For the United States of America, the only westernized nation (other than Belarus) where the execution of humans is sanctioned by law, the quality of their mercy is decided by their peers. In this death penalty nation, the burden on those citizens who determine life or death can be a heavy weight to bear.
Time and again, capital punishment has painful consequences for the juror, as well as the condemned. For the condemned, the consequences are obvious, although the degrees of the horrors may vary. There is the anguished anticipation of the death, and the flawed methods of the execution, which in far too many cases produce painful inhumane results. Just studying the details of botched executions since the death penalty was reinstated in 1977, leaves a history of error too grotesque to ignore.
For the decider, or juror, in cases where evidence is circumstantial and/or principally reliant on witness recall, there is always the possibility of murdering an innocent. Though the defendant's guilt must be proven beyond a doubt, ominous shadows of doubt have emerged after executions -- when it was already too late.
Such is the case of 26-year-old Ruben Cantu, executed in Texas in 1993 for a crime he was convicted of when only 17.
In Ruben Cantu's case, the evidence gathered after his execution supported his innocence, making jurors who espoused his execution de facto accessories to his demise. According to the July 24, 2006 Houston Chronicle, "Cantu's long-silent co-defendant, David Garza, just 15 when the two boys allegedly committed a murder-robbery together, has signed a sworn affidavit saying he allowed his friend to be falsely accused, [even] though Cantu wasn't with him the night of the killing. And the lone eyewitness, the man who survived the shooting, has recanted."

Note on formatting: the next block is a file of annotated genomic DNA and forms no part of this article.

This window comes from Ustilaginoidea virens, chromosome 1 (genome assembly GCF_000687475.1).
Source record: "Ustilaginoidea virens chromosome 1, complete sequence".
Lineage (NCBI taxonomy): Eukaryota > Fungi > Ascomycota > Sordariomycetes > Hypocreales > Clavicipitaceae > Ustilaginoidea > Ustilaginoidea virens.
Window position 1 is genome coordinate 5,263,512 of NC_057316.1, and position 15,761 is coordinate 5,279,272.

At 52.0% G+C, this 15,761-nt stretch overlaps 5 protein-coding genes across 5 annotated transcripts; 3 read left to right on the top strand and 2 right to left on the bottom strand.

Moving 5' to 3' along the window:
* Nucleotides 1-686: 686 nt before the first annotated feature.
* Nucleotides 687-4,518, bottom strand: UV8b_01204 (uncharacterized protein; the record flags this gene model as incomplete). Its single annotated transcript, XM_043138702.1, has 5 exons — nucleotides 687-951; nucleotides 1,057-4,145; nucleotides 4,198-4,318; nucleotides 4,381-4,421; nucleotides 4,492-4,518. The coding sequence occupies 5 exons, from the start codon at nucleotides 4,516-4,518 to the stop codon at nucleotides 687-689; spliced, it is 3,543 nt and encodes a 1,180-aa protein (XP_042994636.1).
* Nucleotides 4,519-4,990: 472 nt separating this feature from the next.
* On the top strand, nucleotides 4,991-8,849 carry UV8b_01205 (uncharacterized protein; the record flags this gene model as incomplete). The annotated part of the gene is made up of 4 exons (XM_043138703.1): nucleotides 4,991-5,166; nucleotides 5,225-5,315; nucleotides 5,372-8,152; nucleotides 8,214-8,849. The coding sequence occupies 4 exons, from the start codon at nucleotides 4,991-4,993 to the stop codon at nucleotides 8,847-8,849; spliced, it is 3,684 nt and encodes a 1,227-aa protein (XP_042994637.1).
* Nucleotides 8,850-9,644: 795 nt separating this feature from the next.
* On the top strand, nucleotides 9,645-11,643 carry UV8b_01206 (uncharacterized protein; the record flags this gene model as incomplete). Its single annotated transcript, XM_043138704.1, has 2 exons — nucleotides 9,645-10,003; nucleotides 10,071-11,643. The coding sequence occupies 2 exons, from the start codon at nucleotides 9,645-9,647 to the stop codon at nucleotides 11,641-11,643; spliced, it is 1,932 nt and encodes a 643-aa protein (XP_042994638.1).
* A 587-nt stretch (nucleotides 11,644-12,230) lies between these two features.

Thanks to an imperfect justice system that depends too often on skewed and tainted testimony, Cantu's judge, his lawyers, and the jury of his peers became unwitting accomplices in his murder. A difficult cross to bear for the jurors, as underscored by Miriam Ward, forewoman of the jury that convicted Cantu, "We did the best we could with the information we had, but with a little extra work, a little extra effort, maybe we'd have gotten the right information. The bottom line is, an innocent person was put to death for it. We all have our finger in that."
In the case of African American gang member and Crips co-founder Tookie Williams, who was convicted of murder and executed by lethal injection in a slow death in California in December 2005, those who convicted him bore the burden of their decision for over 20 years. Tookie's case was particularly difficult because of his total transformation in prison. In his two and a half decades on death row, Tookie Williams went from legendary hard-core gang member to legendary proponent of non-violence and the dissolution of gangs.
Even if Tookie's jurors believed their death penalty decision was rightful till the end, they still witnessed the public outcry over his touted rehabilitation from criminal gang member to respected author and sage. They observed years of public disdain toward their capital punishment decision, and a concerted international effort to overturn it. Probably not the response they had envisioned when they convicted the co-founder of a notorious gang.
For the legal professionals on Tookie's case, and on all death penalty cases, the consequences of execution may be par for the course. But for jurors called upon to fulfill their civic duties, even if they supported capital punishment prior to the case, the ramifications of participating in another person's death can be momentous.